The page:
National Hog Farmer’s sister publication, Feedstuffs, reports that agriculture and conservation groups are working with state regulatory agencies and academic experts to develop a plan of action for reducing the flow of nutrients from farm fields into bodies of water throughout the Eastern Corn Belt on the heels of a record-large algal bloom in Lake Erie. Rather than await additional legislative or regulatory scrutiny, a working group recently developed a draft standard for a voluntary nutrient stewardship certification program .
According to Feedstuffs, following a massive amount of springtime precipitation in 2011, a confluence of farming practices and weather conditions fed an algal bloom covering some 2,000 square miles of the Lake. This bloom was more than three times larger than any algal bloom previously observed on Erie’s waters.
Scientists from nine academic and research institutions looked at the mix of meteorological conditions and farming practices that led to the bloom , and analyzed the likelihood of future blooms occurring. Their conclusion, published in the journal Proceedings of the National Academy of Sciences, is that the types of intense spring rainstorms involved in the 2011 bloom are part of a “long-term trend” for the region that is projected to worsen due to climate change.
Such massive precipitation events led to increased agricultural runoff, ultimately resulting in record levels of dissolved reactive phosphorus (DRP) in the Lake. Excess levels of DRP tend to fuel rampant algae growth such as the 2011 Lake Erie bloom.
Trends toward increased adoption of no-till farming practices, autumn fertilizer application and broadcast application of fertilizers were also cited as contributing to the DRP issue. The paper’s authors said that the need for phosphorus fertilizers isn’t likely to abate any time soon due to record levels of corn production.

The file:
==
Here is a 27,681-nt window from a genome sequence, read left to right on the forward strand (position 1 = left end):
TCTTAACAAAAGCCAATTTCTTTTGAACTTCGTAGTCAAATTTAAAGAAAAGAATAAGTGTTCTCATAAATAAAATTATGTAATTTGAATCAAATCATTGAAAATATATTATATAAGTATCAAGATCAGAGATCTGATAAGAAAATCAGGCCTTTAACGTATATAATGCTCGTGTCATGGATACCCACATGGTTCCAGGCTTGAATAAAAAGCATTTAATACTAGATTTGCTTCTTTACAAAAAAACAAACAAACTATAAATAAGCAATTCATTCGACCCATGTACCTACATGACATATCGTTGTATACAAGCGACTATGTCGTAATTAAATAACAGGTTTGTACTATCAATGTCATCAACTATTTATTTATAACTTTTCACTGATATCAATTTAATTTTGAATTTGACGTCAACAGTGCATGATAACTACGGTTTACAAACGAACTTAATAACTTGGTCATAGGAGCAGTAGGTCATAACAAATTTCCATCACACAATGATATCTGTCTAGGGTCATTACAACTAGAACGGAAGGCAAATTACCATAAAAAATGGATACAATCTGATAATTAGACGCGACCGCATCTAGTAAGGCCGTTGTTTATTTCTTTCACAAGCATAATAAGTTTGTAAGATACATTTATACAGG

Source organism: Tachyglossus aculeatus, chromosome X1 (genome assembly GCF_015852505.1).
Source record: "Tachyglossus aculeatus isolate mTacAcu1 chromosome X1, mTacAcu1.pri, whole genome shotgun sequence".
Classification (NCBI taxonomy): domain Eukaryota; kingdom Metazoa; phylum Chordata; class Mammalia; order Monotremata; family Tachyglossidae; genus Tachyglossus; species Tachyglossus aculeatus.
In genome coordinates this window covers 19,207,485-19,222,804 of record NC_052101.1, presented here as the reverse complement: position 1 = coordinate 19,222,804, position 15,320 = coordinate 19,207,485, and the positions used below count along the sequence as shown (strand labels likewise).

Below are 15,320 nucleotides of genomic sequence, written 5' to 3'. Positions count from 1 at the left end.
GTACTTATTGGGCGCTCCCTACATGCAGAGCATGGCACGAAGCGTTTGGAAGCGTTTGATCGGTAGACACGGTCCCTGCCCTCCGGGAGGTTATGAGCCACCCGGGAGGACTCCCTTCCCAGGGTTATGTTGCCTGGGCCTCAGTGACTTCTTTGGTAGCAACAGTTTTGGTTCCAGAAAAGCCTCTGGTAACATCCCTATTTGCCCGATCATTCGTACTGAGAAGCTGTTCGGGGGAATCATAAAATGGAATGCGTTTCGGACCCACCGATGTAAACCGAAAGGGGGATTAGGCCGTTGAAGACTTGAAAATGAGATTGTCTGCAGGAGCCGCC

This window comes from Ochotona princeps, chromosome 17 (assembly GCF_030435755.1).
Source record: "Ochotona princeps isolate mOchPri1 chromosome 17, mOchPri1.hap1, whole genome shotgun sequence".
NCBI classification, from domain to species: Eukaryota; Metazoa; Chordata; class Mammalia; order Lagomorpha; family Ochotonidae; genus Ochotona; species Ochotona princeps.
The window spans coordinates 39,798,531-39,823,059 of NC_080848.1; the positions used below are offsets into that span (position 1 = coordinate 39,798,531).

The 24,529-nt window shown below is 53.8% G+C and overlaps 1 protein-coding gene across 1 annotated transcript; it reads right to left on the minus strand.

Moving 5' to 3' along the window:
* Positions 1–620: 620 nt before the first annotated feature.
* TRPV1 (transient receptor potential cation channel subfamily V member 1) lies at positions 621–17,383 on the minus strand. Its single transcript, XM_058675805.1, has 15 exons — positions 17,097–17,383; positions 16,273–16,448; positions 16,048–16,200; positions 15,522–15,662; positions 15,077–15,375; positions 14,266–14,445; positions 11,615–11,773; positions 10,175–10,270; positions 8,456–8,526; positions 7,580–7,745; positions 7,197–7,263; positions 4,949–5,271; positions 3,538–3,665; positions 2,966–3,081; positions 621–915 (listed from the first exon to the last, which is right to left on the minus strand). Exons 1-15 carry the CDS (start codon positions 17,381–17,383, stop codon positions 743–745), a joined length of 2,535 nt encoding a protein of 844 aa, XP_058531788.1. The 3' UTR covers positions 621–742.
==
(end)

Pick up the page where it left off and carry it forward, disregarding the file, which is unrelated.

Michael Moore, a professor of environmental economics at the University of Michigan, told Feedstuffs, “Corn is the crop on which phosphate-based fertilizer is most heavily applied. So the intensification of corn production is a problem, and part of the solution would be to rethink this emphasis on corn production for biofuels.”
Agricultural business and organizations, however, say that an improved focus on stewardship of key crop-related nutrients will lead to an improvement of the DRP situation in Lake Erie and other bodies of water affected to nutrient runoff issues. An advisory committee of experts from Indiana, Michigan and Ohio has developed a draft standard for a voluntary nutrient stewardship certification program for nutrient service providers.
The advisory committee is working with The Nature Conservancy , a leading environmental and conservation organization, to facilitate the development of the third-party certification standard. The Conservancy’s project manager for the Western Lake Erie Basin, Carrie Vollmer-Sanders, said the draft standard also includes an educational component to ensure that new practices related to nutrient stewardship are adopted by nutrient retailers, applicators and their farmer customers.
Based on the "4Rs" of nutrient management , the standard will serve as guidance for agricultural retailers and fertilizer applicators in implementing best practices and educating their customers.
Visit the Feedstuffs Web site for more information . Carrie Vollmer-Sanders of The Nature Conservancy discussed the Lake Erie algal bloom and draft nutrient stewardship certification standard with Feedstuffs editor Andy Vance in the latest episode of Feedstuffs In Focus, the podcast of big issues in agriculture. You can listen to their conversation here .